Introduction of Bill 19, An Act respecting the regulation of work by children: the main amendments proposed by the Quebec government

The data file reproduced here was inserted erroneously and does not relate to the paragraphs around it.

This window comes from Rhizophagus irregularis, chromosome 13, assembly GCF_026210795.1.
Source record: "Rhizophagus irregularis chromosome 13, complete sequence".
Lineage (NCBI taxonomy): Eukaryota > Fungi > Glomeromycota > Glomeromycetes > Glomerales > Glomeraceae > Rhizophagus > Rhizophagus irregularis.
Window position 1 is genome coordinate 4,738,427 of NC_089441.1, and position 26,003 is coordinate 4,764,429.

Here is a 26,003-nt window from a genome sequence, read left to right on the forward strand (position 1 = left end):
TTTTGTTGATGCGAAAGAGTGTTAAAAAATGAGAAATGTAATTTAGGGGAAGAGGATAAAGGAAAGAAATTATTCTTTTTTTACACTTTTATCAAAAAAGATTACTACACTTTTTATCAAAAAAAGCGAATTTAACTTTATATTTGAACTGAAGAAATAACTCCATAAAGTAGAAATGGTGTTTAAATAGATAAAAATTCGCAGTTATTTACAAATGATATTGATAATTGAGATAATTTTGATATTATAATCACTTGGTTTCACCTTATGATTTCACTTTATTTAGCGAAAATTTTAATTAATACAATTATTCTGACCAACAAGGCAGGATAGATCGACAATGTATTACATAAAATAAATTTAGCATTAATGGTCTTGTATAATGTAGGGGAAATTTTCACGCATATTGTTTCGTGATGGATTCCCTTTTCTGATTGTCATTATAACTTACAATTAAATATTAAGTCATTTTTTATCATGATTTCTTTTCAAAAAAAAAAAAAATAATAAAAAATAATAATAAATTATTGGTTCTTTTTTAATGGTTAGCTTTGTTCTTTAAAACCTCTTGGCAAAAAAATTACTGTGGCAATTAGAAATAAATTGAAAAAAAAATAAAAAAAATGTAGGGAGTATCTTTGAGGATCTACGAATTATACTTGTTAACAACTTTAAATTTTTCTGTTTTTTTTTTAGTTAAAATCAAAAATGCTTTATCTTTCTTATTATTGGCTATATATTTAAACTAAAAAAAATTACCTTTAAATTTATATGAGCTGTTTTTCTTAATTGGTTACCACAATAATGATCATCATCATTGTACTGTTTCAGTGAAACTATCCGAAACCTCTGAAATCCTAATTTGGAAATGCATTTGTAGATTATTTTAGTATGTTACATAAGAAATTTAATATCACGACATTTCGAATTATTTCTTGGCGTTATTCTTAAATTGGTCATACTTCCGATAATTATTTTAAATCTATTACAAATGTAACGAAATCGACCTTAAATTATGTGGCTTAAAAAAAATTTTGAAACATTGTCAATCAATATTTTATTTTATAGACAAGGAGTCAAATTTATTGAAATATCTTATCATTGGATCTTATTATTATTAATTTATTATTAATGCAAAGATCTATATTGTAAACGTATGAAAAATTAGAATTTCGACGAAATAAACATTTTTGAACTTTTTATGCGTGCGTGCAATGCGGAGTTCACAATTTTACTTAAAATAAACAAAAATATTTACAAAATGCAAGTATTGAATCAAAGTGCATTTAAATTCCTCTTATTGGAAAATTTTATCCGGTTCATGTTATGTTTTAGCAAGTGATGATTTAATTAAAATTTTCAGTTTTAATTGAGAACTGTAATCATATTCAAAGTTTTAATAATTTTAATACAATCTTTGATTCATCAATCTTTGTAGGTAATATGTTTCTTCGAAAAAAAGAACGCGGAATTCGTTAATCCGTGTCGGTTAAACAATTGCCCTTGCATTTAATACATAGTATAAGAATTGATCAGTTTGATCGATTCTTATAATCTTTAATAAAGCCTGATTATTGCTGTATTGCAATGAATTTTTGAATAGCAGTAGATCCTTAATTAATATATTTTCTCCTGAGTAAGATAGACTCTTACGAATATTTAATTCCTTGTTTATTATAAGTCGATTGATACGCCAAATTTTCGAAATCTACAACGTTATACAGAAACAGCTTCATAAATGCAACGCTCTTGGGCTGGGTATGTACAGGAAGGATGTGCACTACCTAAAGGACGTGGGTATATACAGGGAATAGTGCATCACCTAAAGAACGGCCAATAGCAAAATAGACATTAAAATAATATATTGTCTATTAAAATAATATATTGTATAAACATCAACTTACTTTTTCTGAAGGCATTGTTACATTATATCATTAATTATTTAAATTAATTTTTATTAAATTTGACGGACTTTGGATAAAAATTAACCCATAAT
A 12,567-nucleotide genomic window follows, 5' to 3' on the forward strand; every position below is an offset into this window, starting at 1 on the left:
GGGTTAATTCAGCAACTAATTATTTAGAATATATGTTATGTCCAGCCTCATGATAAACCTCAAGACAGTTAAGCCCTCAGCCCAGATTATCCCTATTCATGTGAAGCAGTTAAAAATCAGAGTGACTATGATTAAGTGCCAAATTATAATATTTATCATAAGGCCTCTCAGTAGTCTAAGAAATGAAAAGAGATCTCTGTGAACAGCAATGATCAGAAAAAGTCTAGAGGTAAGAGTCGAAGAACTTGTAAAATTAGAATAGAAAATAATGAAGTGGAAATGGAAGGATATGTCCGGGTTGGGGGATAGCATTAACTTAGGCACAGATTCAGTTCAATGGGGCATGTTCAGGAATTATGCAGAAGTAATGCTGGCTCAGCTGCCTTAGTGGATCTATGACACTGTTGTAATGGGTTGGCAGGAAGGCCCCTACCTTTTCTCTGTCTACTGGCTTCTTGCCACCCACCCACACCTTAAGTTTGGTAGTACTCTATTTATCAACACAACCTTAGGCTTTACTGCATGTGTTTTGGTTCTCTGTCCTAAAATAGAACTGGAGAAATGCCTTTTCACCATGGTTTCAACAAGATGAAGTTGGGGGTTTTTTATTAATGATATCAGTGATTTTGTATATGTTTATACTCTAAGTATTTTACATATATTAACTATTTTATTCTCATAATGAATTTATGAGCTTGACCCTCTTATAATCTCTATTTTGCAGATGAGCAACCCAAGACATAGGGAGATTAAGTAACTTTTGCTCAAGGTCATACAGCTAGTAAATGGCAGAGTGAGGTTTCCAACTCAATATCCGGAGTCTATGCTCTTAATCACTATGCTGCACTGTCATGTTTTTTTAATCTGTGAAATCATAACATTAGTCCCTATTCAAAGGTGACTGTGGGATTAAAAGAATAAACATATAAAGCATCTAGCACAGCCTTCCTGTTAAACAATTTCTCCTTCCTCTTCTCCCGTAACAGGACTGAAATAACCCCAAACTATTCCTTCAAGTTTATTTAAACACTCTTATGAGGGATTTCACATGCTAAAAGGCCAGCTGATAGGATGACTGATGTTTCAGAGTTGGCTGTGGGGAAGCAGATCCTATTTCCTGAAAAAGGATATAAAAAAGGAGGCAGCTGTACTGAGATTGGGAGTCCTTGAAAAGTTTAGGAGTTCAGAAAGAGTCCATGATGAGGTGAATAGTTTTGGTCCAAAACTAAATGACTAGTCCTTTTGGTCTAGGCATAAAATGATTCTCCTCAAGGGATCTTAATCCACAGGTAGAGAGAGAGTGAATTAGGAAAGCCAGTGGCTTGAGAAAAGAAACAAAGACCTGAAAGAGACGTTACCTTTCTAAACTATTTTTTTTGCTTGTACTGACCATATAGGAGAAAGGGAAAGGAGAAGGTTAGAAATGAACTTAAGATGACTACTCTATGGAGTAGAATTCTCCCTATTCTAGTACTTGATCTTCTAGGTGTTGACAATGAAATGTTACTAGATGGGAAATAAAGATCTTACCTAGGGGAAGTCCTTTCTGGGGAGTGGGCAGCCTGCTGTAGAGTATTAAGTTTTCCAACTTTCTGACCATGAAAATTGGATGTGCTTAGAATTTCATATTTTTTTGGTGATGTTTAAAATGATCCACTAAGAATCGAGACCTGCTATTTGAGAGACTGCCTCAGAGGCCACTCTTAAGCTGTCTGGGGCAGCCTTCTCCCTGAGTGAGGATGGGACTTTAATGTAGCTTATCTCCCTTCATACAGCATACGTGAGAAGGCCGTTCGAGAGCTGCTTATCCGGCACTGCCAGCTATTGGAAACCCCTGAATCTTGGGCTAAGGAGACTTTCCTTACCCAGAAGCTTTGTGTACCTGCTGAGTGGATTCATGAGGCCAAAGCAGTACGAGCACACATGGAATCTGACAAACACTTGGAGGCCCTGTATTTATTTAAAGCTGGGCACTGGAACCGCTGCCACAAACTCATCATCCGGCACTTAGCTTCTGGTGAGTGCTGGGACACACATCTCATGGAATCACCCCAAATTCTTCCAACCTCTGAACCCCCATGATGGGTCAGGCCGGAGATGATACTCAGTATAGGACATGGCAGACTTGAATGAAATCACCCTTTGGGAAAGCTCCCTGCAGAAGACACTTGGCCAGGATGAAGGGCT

On March 28, the Minister of Labour introduced Bill 19, an Act respecting the regulation of work by children (the “Bill”), which establishes in particular a minimum working age of 14 and a maximum number of hours of work for children subject to compulsory school attendance. This Bill is presented in the wake of massive and noticeable entry of young workers into the market in the context of shortage of unskilled workers exacerbated by the COVID-19 pandemic. Work performed by these children has received significant media coverage in recent months, in particular because of the concerns raised—especially regarding their health and safety and the risks of school dropouts and disengagement—further to their increased presence on the labour market. This legal newsletter will first provide a brief overview of the existing rules governing work by children and outline the amendments proposed by the Bill. CURRENT LEGISLATION Currently, there is no minimum age for work or a maximum number of hours of work per week in Quebec. The Act respecting labour standards1 already provides certain rules that apply to work performed by children. The following rules remain unchanged: Prohibition of work performed by a child that is disproportionate to the child’s capacity, or that is likely to be detrimental to the child’s education, health or physical or moral development.2 Prohibition of work performed during school hours by a child subject to compulsory school attendance.3 In Quebec, the obligation to attend school extends to the last day of school in the school year in which the child attains 16 years of age or in which the child graduates if they are under 16 years of age.4 The employer must ensure that the child’s work is scheduled such that the child can attend school during school hours.5 Prohibition of work by a child between 11 p.m. and 6 a.m. if the child is subject to compulsory school attendance, except in the case of newspaper deliveries or any other case determined by regulation of the Government, in particular for certain categories of artists.6 Obligation to ensure that the child can be at home between 11 p.m. and 6 a.m., except in the case of a child no longer subject to compulsory school attendance or in the cases, circumstances or periods or under the conditions determined by regulation of the Government.7 In addition, note that certain regulations adopted under the Act respecting occupational health and safety stipulate a minimum age for performing certain tasks (e.g., diving, excavation, demolition, etc.). AMENDMENTS PROPOSED BY THE BILL Amendments to the Act respecting labour standards and the Regulation respecting labour standards Minimum age to perform work: 14 years of age, except as provided in the Regulation: Creator or performer in a field of artistic endeavour referred to in the first paragraph of section 1 of the Act respecting the professional status of artists in the visual arts, film, the recording arts, literature, arts and crafts and the performing arts; Deliverer of newspapers or other publications; Babysitter; Child who provides homework assistance or tutoring; Child working in a family enterprise with fewer than 10 employees if the child is a child of the employer or, where the latter is a legal person or partnership, a child of a director of that legal person or of a partner of that partnership, or if the child is a child of the spouse of one of those persons; Child working in a non-profit organization having social or community purposes, such as a vacation camp or recreational organization; and Child working in a non-profit sports organization to assist another person or provide support, such as an assistant instructor, assistant coach or scorekeeper. Note that for the application of each exception, the employer will have to obtain the consent of the holder of parental authority using the form established by the CNESST. In addition, with respect to the last three exceptions above (5) through (7), such children must work under the supervision of a person 18 years of age or over at all times. Maximum hours: 17 hours per week, including a maximum of 10 hours Monday through Friday for children subject to compulsory school attendance, except during periods of more than seven consecutive days without educational services offered to the child. This new labour standard would come into force on September 1, 2023. Notice of termination of employment: No later than 30 days after the Act respecting the regulation of work by children is assented to, an employer who employs a child under 14 years of age performing work that is now prohibited must send the child a notice of termination of employment. The length of the notice varies depending on the child’s years of service: - Three months to less than one year of uninterrupted service: one week’s notice - One to two years of uninterrupted service: two weeks’ notice - Two years or more of uninterrupted service: three weeks’ notice The employer may have the child perform work during the period of notice or pay the child a compensatory indemnity. Penalties: An employer who fails to abide by the provisions governing the work of children commits an offence and is liable to a fine under the Act respecting labour standards. Fines are doubled in the event of a repeat offence. Amendments to the Act respecting occupational health and safety The Bill also amends provisions of the Act respecting occupational health and safety that are already being amended by the Act to modernize the occupational health and safety regime, not all of which are currently in force. The amendments made by the Bill include the following: Prevention program: The program must include the identification and analysis of risks that may affect in particular the health and safety of workers in the establishment, but more specifically those affecting workers who are 16 years of age or under. The same applies to establishments subject to the obligation to develop an action plan. Health and Safety Committee: The committee’s functions include participating in the identification and analysis of risks that may affect in particular the health and safety of workers in the establishment, including those that may particularly affect workers who are 16 years of age or under. Health and safety representative and health and safety liaison officer: They identify situations that may be hazardous to workers, including those specific to workers who are 16 years of age and under, and make recommendations to the Health and Safety Committee, the employer and the union, if any, regarding tasks that should not be performed by workers 16 years of age or under. In conclusion, the Bill provides for more restrictive provisions regarding the supervision of work of children by setting the minimum working age, with certain exceptions, at 14 years of age and by limiting the working week of a child subject to the obligation to attend school to 17 hours. While awaiting the next steps of the study of the Bill in the National Assembly, we suggest that employers follow this matter closely and draw up a list of their employees who are 14 years or under in order to react quickly if the Bill is adopted, as the proposed amendments are likely to have a significant impact on work schedules and the available workforce in certain businesses. The Minister of Labour has indicated that he would like the Bill to come into force by the summer of 2023. CQLR, c. N-1.1 (the “Act”). Section 84.2 of the Act. Section 84.4 of the Act. Section 14 of the Education Act, CQLR, c. I-13.3. Section 84.5 of the Act. Section 84.6 of the Act and Section 35.1 of the Regulation respecting labour standards, RLRQ, c. N-1.1, r. 3 (the “Regulation”). Section 84.7 of the Act and Section 35.2 of the Regulation.